Locating the Canadian Border(s) in Global Mineral and Metal Production Networks
Julia Calvert | BIG Research Reports | #87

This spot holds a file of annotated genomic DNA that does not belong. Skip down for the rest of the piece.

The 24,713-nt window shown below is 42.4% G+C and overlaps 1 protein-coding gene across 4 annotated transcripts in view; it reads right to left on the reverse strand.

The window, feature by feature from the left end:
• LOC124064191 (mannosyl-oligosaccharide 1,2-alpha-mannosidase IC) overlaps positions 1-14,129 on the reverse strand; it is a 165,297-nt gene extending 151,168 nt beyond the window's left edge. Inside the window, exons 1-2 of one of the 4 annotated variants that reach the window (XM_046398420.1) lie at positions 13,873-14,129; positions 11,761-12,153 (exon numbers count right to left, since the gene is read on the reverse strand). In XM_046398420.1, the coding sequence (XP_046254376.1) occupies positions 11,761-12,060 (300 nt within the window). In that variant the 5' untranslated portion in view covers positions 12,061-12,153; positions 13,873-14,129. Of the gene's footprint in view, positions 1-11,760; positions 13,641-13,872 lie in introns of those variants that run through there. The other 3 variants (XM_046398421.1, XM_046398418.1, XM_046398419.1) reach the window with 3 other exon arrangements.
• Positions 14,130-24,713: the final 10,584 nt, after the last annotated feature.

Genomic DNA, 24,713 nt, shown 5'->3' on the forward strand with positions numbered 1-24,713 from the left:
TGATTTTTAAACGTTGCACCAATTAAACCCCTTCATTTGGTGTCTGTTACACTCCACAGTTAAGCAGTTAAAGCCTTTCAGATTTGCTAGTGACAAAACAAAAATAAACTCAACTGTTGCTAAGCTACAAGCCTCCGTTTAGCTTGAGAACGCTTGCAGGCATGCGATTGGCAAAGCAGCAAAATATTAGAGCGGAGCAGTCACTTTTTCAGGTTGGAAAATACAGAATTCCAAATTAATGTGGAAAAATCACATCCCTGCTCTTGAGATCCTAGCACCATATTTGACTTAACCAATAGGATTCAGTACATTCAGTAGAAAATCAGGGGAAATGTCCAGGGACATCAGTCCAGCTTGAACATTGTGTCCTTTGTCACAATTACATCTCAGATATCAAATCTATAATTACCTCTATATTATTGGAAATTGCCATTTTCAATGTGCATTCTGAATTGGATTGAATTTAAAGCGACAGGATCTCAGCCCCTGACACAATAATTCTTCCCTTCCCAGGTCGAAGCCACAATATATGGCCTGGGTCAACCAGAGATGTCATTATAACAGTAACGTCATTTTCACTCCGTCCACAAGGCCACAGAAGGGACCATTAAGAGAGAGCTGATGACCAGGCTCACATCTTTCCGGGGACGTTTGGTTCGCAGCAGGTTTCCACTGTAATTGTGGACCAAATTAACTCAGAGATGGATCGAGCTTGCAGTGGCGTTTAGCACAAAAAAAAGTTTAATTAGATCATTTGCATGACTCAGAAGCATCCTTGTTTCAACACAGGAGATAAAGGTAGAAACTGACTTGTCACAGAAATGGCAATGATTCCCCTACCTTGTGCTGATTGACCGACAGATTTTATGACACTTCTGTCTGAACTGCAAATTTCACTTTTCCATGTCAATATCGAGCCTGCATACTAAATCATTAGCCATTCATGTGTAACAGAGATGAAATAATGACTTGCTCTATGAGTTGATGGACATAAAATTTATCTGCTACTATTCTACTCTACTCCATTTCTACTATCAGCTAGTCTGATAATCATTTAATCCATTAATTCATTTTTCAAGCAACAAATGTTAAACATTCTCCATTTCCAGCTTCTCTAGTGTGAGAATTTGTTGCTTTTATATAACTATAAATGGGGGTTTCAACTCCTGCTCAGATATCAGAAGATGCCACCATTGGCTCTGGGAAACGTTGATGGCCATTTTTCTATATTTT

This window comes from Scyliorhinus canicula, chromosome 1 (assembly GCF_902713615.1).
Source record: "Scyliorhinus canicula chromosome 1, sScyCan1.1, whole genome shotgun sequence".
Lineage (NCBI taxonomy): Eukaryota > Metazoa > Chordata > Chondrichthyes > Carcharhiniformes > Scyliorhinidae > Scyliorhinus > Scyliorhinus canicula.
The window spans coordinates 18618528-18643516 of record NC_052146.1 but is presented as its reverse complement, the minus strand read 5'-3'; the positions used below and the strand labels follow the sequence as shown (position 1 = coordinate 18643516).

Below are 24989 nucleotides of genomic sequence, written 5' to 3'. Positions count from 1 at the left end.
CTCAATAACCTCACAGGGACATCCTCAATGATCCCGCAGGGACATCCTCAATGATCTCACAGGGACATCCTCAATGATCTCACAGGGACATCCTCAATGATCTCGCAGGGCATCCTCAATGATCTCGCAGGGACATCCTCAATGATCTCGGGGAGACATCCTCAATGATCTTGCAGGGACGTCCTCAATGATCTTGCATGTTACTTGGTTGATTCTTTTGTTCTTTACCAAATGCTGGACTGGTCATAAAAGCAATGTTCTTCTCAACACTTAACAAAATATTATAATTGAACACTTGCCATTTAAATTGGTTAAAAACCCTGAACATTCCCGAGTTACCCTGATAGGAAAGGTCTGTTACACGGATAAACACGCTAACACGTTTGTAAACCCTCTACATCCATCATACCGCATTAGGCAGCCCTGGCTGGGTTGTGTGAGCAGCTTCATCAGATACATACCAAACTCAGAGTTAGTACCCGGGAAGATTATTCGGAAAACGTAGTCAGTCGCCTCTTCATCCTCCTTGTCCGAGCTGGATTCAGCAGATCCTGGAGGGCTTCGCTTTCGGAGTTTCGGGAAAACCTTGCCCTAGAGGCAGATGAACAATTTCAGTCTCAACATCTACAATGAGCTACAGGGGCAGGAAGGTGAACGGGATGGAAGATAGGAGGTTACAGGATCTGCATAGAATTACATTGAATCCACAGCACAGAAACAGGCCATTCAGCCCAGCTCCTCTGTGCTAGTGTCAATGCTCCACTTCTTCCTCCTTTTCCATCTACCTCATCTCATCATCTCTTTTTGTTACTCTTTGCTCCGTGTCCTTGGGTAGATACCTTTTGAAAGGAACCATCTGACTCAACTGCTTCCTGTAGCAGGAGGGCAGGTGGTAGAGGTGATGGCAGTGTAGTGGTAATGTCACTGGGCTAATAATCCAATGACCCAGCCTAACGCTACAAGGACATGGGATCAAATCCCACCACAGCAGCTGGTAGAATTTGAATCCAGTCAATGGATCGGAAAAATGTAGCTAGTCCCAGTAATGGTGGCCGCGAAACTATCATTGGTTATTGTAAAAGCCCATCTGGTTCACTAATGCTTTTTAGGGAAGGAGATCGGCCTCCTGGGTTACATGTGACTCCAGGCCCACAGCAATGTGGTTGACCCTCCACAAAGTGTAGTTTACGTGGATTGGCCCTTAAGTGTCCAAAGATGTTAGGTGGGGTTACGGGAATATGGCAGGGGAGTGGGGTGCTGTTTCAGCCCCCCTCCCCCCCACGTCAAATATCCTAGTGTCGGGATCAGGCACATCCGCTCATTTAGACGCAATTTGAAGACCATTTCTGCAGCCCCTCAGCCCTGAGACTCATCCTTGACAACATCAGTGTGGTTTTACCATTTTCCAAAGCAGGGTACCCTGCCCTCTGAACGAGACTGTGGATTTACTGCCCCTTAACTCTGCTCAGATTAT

The structure of international trade has undergone profound shifts in recent decades. Advances in communication and transportation combined with the liberalization of trade and capital flows has made it more profitable for companies to outsource large portions of their manufacturing and service activities abroad. The vertically-integrated and geographically concentrated production structures dominant during the Fordist era have therefore largely been replaced by fragmented and dispersed forms of production. Such forms have been alternatively labelled as global commodity chains, global value chains and global production networks. The growing mobility of capital, goods and services has raised concerns over the power and predatory practices of transnational corporations (TNCs). TNC, critics argue, are free to capitalize on favourable regulatory conditions in almost any country; they simply need to move or subcontract through a firm located in that jurisdiction. This in turn reduces the bargaining power of labour and governments while complicating efforts to govern corporate activities (Feenstra 1998). From this view both states and state borders are porous and ineffective in a global economy where TNCs dominate as economic intermediaries.